I think it was their professionalism and their commitment to their craft. They not only had their lines memorized, but they had everybody else’s lines memorized. I’d be walking around going like, “What are we doing?” And then Nita would tell me. They ended up becoming the mascots of the movie, because the whole crew saw how hard they were working. And we’re like, “Well, we got to step up our game to match these little kids. We’re all grown adults and we’re supposed to be professionals, and they’re running circles around us with their energy.” They brought the energy on the whole set up because they were just so committed and so into the project. That’s what surprised me the most. There’s always that saying, “You don’t work with kids, you don’t work with animals when you’re making a movie or TV show.” I can say now from this experience that I don’t think that’s accurate. They really brought their A-game and were super professional.

That’s so funny because I assumed it would be, “Oh they came up with great nicknames or insults,” but no, it’s how professional they were.

No, it was great. It really was just their youthful energy was something that the movie really needed and really translates on screen as well. Just their way of delivering the insane dialogue. They took it seriously in a way that I wanted kids to take it seriously. I believe them and I believe their performance, I think that’s a huge selling point for the movie, because if I’m not convinced by what they’re doing on screen, none of the rubber monsters are going to land either. It really was just down to their professionalism, that was the biggest surprise and really makes the movie.

Even before your fans knew what movie you were making, we saw glimpses of creatures you were working on through social media. Was there a specific effect that ended up being much harder to pull off than you thought? Or is there an effect you’re especially proud of that’s in the film?

There is one effect that happens two-thirds of the way through the movie. I don’t want to spoil it for people who haven’t seen the movie, because it does come as a surprise when it happens, when a certain character offers to give another character a warrior’s death, what he says is not what you’re expecting him to do. And we actually shot a version of that during principal photography, where we built it and we thought, “Oh yeah, this is all it needs to be. This will work.” Then when we had it on set, we were like, “This is not selling the idea.” It was underwhelming. It would have been fine, but I was still disappointed in it. After like a month of just thinking about it and what can I do to make this work, I figured out how to rebuild it and essentially built a more elaborate puppet version of the gags that I wanted to build, and we went and re-shot that piece. And I’m glad we did, because I think it’s as horrifying as that moment needs to be. I think that gag, which I cannot explicitly describe what happens, when it happens, you’ll know.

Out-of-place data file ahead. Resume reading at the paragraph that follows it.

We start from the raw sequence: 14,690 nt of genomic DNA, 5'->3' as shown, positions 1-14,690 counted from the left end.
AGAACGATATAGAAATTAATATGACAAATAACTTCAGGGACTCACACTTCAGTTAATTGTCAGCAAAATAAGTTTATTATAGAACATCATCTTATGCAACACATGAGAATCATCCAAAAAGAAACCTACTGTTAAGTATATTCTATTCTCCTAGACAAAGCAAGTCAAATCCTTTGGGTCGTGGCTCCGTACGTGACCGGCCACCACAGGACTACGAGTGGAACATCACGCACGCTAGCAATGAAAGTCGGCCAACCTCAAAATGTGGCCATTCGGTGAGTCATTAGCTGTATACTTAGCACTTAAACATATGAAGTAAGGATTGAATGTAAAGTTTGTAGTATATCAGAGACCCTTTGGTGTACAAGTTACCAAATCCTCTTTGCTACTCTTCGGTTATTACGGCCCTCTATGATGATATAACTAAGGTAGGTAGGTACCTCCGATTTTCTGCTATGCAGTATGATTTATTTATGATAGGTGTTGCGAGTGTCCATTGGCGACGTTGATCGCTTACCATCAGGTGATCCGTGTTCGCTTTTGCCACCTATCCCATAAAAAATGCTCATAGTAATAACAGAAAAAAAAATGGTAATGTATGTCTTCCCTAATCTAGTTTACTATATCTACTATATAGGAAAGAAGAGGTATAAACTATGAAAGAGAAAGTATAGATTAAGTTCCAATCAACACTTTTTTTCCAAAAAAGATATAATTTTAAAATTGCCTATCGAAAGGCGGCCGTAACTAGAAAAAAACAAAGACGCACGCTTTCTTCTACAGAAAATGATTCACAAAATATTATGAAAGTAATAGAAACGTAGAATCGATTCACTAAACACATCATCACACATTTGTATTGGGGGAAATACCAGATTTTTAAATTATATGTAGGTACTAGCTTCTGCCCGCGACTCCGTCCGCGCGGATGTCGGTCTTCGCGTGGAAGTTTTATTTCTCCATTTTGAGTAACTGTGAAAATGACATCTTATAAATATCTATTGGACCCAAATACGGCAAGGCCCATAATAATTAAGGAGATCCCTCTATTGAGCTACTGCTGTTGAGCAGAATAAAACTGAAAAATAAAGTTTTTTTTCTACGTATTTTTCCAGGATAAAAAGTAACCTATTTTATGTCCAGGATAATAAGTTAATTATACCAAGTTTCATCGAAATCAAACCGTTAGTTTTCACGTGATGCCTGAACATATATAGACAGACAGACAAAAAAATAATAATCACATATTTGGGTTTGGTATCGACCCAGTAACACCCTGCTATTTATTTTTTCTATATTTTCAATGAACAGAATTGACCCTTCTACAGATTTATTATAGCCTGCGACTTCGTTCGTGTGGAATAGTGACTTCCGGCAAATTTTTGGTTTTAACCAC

Were there any gags that were written into the script or you shot initial versions of that just ended up cut out entirely?

I mean, nothing really got lost where we were like, “That doesn’t work at all, let’s chuck it out. Cut the shot.” The thing is just a constant game of how can we add more stuff and just building more to pile on top of that. Just to try and make the movie as jam-packed with the visual effects as possible. So, nothing really got cut out, necessarily. It was just a case of trying to improve what was already there and either re-shooting or tweaking or re-editing something or tweaking the VFX components to it, because a lot of it is like a marriage of practical and VFX.

You also recently worked on the upcoming Day of the Dead series for SYFY, and since that’s such a beloved film from George Romero, I wondered if there was anything you can say to fans of the original about how you honored the spirit of Romero, despite this show having a slightly different storyline.

Well, I can say honestly that the on-set experience for that show was such a scrappy, low-budget adventure that it definitely felt like what I imagined Romero felt like on the ’70s movies, where it was a lot of really thinking on our feet and seeing how we can stretch our budget as much as possible. It’s a very low-budget affair but we really pushed hard to have as many crazy gags and stuff as possible. I can’t explicitly give any details on plot or anything like that. It’s not really my place to divulge those secrets just yet, but I can say that I had a blast shooting and I had a great time working with the showrunners. I really feel like we’ve made something that really captures the spirit of the era of Romero’s movies. So I hope people like it.

You also previously directed Leprechaun Returns, which was a sequel to the original movie, and I wondered if that was a one-time gig that you got to cross off your bucket list or if you’d be interested in returning for more?

Well, the producer who hired me for Leprechaun was the one that hired me for Day of The Dead, so I’ve continued that relationship. But as far as follow-up Leprechaun sequels, I haven’t heard anything, but I would honestly be all over doing it. If it happens, I’d love to do it. I had a lot of fun making that movie, and it was a great experience. It gave me more of an appreciation for the Leprechaun movies. I feel we made something that fits into that mythology nicely, and I think there’s a lot of room to continue it. I haven’t heard anything, but if I was asked to do a follow-up, I’d be into it.

Well, I’m just putting it out there, but I’d be down to see a Leprechaun vs. Psycho Goreman movie.

One thing I like about all my movies is I feel they do work in a weird sort of connected universe way, where Leprechaun could 100% show up in PG’s universe and maybe Manborg’s universe.

And then the cult members from The Void could be watching the battle as the audience.

Yeah, exactly. They’re all observing this battle royale between all these crazy fantasy characters.

Well, 2022 might be too soon for it to happen, but we’ll keep eyes out for it.

Yeah. Let me get started on writing that, it might take a bit,



PG: Psycho Goreman lands in theaters, On Demand, and on Digital HD on January 22nd.

This interview has been edited for length and clarity. You can contact Patrick Cavanaugh directly on Twitter.